Cybervictimization is related to negative psychological adjustment (e.g., Tokunaga, 2010); however, not all cybervictims report negative outcomes, and it is not clear what factors may influence vulnerability. One possibility is that cybervictims' attributions regarding technology-based communication impact their emotional adjustment. Those who make hostile intent attributions in ambiguous situations are more likely to experience negative outcomes (e.g., Crick & Dodge, 1994), and the inherent ambiguity of electronic communication may be particularly susceptible to misinterpretation. In addition, how individuals respond to cyber experiences may serve to either protect or damage their emotional well-being. Furthermore, those who are high in rejection sensitivity (Feldman & Downey, 1994) may be especially likely to perceive ambiguous electronic communications negatively. Also, friendship quality may buffer negative outcomes for those that are cybervictimized (Parker & Asher, 1993). This study examined whether college students' level of rejection sensitivity and friendship quality, as well as attributions and behavioral responses, help explain the relation between cybervictimization experiences and emotional adjustment.
Participants included 454 undergraduates (235 females) ages 18-24 years (M= 18.79) who completed an online survey assessing cybervictimization, cognitive attributions and responses to ambiguous cyber situations, depression, rejection sensitivity, friendship quality, social anxiety, loneliness, self-perception, and peer victimization.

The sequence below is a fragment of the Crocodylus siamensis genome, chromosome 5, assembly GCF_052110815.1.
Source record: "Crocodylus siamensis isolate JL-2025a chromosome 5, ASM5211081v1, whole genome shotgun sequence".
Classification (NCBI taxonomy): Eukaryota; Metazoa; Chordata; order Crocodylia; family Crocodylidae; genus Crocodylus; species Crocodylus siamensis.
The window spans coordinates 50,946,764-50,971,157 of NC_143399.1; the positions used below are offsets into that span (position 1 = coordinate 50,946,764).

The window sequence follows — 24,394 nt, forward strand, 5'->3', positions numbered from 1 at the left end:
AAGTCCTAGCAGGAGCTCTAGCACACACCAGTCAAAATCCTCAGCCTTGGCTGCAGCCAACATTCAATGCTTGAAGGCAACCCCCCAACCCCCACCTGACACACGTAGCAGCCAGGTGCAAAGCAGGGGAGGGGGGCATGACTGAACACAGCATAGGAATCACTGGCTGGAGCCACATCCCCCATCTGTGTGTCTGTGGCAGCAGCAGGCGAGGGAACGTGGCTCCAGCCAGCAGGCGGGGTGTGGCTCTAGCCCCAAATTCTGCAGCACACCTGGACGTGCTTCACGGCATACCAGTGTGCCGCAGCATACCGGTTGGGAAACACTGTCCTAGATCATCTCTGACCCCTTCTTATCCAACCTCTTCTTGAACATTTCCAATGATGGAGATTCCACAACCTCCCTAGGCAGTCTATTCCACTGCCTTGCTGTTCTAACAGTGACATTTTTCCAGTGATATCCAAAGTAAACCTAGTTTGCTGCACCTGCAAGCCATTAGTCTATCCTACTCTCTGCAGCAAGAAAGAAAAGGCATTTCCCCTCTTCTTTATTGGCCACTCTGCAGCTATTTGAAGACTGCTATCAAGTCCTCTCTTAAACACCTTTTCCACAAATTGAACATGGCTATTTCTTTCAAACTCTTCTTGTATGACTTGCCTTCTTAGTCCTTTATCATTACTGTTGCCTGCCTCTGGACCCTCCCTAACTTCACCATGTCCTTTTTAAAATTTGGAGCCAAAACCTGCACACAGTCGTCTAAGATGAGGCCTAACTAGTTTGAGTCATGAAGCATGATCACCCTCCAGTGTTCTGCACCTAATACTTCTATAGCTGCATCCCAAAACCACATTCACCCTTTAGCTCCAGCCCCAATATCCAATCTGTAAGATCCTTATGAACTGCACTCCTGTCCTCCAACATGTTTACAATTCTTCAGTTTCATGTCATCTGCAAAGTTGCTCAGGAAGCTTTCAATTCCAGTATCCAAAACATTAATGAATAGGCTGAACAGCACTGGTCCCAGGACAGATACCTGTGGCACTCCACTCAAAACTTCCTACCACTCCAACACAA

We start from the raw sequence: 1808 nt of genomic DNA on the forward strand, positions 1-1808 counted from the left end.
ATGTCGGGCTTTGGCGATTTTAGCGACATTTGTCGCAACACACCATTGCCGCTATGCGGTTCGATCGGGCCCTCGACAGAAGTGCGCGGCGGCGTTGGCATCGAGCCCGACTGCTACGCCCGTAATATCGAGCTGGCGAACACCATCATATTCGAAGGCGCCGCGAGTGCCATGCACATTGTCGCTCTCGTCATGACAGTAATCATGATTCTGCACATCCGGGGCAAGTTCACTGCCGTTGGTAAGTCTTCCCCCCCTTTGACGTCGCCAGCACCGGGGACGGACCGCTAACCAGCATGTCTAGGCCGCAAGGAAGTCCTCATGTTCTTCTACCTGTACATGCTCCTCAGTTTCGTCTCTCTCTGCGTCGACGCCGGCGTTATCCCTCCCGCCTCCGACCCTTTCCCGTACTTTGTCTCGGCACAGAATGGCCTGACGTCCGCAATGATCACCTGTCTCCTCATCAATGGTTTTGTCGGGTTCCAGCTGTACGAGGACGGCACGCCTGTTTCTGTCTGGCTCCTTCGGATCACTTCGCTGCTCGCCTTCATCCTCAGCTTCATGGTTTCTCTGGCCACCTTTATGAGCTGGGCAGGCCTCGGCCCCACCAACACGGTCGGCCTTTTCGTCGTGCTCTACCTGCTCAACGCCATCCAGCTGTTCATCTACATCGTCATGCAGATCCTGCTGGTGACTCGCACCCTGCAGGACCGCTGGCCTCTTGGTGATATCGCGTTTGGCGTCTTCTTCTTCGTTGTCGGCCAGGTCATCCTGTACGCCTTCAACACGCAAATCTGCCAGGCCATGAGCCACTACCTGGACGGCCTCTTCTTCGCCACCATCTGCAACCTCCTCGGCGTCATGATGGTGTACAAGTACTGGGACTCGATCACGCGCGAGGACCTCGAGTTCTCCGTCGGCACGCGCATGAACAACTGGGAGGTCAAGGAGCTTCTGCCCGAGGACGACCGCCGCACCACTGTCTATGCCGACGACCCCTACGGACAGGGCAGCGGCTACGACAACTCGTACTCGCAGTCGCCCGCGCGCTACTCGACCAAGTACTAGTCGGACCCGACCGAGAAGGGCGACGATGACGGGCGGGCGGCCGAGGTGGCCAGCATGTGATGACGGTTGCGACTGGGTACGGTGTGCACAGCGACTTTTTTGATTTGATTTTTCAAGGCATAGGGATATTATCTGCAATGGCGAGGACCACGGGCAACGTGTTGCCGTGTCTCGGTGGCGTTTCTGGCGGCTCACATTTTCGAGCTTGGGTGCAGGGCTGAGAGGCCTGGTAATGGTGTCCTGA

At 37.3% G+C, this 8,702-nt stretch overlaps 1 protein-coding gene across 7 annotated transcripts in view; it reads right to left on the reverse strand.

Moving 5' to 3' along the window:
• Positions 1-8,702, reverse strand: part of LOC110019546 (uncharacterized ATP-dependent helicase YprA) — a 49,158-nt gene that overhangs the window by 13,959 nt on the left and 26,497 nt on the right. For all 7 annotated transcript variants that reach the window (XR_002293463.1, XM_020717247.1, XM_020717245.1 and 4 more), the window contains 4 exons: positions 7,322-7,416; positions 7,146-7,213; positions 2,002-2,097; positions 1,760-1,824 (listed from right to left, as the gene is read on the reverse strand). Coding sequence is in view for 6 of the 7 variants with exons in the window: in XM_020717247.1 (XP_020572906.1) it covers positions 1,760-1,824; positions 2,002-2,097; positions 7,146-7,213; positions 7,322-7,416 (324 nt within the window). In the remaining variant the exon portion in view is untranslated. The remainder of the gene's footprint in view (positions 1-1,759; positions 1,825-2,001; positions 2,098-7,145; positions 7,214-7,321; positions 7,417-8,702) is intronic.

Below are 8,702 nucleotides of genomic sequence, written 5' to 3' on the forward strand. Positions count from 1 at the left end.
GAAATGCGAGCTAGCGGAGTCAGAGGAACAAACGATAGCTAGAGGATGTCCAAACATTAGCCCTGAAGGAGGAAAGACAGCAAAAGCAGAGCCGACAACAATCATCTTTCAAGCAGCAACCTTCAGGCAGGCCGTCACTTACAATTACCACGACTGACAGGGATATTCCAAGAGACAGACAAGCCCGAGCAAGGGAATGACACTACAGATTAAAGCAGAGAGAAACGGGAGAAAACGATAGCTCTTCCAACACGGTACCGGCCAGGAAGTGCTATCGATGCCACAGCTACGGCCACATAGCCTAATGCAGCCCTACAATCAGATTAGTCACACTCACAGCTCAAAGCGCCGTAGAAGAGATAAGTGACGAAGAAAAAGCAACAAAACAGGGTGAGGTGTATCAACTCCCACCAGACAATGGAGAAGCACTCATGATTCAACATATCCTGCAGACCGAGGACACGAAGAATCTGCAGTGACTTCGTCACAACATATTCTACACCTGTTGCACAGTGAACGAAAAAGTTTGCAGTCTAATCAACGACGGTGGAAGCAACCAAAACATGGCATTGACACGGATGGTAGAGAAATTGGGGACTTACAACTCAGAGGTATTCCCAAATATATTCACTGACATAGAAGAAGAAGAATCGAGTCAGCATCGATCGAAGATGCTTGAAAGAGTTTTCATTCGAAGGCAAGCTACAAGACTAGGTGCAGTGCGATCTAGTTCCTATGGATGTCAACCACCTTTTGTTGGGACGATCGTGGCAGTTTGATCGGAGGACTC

Results indicated that cybervictimization was associated with increased social anxiety and loneliness and decreased self-worth, but not with depressive symptoms. Moderated mediation results indicated that rejection sensitive college students who experience low levels of cybervictimization and blame ambiguous peer provocation on their own inability to be socially effective are at increased risk for experiencing depressive symptoms, especially if they are female. It was hypothesized that rumination would further explain increased depressive symptoms but this assertion was not supported. It was also believed that friendship quality would mitigate poor adjustment for those who are cybervictimized. Interestingly, this was true only for those who experienced greater cybervictimization and who blamed the ambiguous peer provocation on something they could not change about themselves. Findings highlight the importance of investigating the role of cognitive attributions in the development of negative adjustment outcomes for those who experience cybervictimization.
|Advisor:||Erdley, Cynthia A.|
|School:||The University of Maine|
|School Location:||United States -- Maine|
|Source:||DAI-B 77/08(E), Dissertation Abstracts International|
|Subjects:||Counseling Psychology, Developmental psychology, Clinical psychology|
|Keywords:||Behavioral Response, Cognitive Attributions, Cybervictimization, Electronic Victimization, Process Path Model, Social Information Processing|
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